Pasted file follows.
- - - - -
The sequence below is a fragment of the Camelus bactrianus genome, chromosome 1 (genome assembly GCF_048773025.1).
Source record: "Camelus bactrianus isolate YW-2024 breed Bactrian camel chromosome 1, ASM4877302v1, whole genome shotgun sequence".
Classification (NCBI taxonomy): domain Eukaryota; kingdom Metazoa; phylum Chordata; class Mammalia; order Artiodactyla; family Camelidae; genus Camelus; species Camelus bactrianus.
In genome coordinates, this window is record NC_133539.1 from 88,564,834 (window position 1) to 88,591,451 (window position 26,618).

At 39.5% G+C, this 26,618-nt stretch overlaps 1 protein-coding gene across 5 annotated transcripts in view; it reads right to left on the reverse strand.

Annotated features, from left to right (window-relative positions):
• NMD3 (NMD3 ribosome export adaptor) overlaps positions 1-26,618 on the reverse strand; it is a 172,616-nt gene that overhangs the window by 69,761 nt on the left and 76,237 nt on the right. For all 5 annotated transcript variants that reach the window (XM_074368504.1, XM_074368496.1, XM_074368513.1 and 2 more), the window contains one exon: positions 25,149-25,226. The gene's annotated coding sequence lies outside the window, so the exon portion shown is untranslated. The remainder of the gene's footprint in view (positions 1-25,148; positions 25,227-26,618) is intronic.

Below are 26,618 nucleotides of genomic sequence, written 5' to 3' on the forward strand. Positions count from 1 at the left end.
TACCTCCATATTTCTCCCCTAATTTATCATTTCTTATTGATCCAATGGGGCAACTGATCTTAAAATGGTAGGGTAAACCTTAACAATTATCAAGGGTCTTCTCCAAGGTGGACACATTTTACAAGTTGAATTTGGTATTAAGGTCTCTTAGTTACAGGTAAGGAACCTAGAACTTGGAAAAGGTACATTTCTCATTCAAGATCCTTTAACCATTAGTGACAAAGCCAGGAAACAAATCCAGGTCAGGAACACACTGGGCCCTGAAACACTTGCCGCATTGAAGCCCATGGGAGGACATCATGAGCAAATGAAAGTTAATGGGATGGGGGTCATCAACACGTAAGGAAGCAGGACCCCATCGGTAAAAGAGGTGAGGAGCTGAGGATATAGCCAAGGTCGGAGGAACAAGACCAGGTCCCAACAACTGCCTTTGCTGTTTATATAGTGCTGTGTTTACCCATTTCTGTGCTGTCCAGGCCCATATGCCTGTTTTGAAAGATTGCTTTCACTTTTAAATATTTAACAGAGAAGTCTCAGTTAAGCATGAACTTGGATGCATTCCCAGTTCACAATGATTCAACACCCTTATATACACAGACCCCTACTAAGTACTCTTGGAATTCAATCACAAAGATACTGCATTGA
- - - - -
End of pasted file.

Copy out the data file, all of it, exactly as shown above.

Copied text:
The sequence below is a fragment of the Camelus bactrianus genome, chromosome 1 (genome assembly GCF_048773025.1).
Source record: "Camelus bactrianus isolate YW-2024 breed Bactrian camel chromosome 1, ASM4877302v1, whole genome shotgun sequence".
Classification (NCBI taxonomy): domain Eukaryota; kingdom Metazoa; phylum Chordata; class Mammalia; order Artiodactyla; family Camelidae; genus Camelus; species Camelus bactrianus.
In genome coordinates, this window is record NC_133539.1 from 88,564,834 (window position 1) to 88,591,451 (window position 26,618).

At 39.5% G+C, this 26,618-nt stretch overlaps 1 protein-coding gene across 5 annotated transcripts in view; it reads right to left on the reverse strand.

Annotated features, from left to right (window-relative positions):
• NMD3 (NMD3 ribosome export adaptor) overlaps positions 1-26,618 on the reverse strand; it is a 172,616-nt gene that overhangs the window by 69,761 nt on the left and 76,237 nt on the right. For all 5 annotated transcript variants that reach the window (XM_074368504.1, XM_074368496.1, XM_074368513.1 and 2 more), the window contains one exon: positions 25,149-25,226. The gene's annotated coding sequence lies outside the window, so the exon portion shown is untranslated. The remainder of the gene's footprint in view (positions 1-25,148; positions 25,227-26,618) is intronic.

Below are 26,618 nucleotides of genomic sequence, written 5' to 3' on the forward strand. Positions count from 1 at the left end.
TACCTCCATATTTCTCCCCTAATTTATCATTTCTTATTGATCCAATGGGGCAACTGATCTTAAAATGGTAGGGTAAACCTTAACAATTATCAAGGGTCTTCTCCAAGGTGGACACATTTTACAAGTTGAATTTGGTATTAAGGTCTCTTAGTTACAGGTAAGGAACCTAGAACTTGGAAAAGGTACATTTCTCATTCAAGATCCTTTAACCATTAGTGACAAAGCCAGGAAACAAATCCAGGTCAGGAACACACTGGGCCCTGAAACACTTGCCGCATTGAAGCCCATGGGAGGACATCATGAGCAAATGAAAGTTAATGGGATGGGGGTCATCAACACGTAAGGAAGCAGGACCCCATCGGTAAAAGAGGTGAGGAGCTGAGGATATAGCCAAGGTCGGAGGAACAAGACCAGGTCCCAACAACTGCCTTTGCTGTTTATATAGTGCTGTGTTTACCCATTTCTGTGCTGTCCAGGCCCATATGCCTGTTTTGAAAGATTGCTTTCACTTTTAAATATTTAACAGAGAAGTCTCAGTTAAGCATGAACTTGGATGCATTCCCAGTTCACAATGATTCAACACCCTTATATACACAGACCCCTACTAAGTACTCTTGGAATTCAATCACAAAGATACTGCATTGA